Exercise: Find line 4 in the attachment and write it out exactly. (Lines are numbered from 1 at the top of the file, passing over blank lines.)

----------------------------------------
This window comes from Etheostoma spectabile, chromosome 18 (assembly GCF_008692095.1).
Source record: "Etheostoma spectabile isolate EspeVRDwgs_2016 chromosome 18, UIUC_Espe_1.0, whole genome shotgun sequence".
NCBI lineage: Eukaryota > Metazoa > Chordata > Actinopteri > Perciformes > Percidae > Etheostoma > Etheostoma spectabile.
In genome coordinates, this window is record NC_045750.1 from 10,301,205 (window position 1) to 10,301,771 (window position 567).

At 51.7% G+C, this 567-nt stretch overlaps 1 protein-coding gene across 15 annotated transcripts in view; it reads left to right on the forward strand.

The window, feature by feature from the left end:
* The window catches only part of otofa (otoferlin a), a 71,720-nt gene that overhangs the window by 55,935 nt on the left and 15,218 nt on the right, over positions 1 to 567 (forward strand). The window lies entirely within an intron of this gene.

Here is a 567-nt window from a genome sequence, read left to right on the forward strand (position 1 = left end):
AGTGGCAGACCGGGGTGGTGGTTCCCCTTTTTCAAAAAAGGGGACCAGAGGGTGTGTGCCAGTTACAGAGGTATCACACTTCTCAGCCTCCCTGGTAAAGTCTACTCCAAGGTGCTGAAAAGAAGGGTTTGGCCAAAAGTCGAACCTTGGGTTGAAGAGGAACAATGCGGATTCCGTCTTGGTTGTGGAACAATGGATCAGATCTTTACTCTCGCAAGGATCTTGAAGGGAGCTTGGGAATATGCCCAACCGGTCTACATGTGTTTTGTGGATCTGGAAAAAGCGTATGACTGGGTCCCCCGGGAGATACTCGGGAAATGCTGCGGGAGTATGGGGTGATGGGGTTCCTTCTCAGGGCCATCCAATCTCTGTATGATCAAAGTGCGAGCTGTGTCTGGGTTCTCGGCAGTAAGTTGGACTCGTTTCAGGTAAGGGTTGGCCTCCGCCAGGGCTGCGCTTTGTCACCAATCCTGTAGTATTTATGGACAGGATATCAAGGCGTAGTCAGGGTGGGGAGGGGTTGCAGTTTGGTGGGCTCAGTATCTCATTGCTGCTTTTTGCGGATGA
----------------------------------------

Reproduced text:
In genome coordinates, this window is record NC_045750.1 from 10,301,205 (window position 1) to 10,301,771 (window position 567).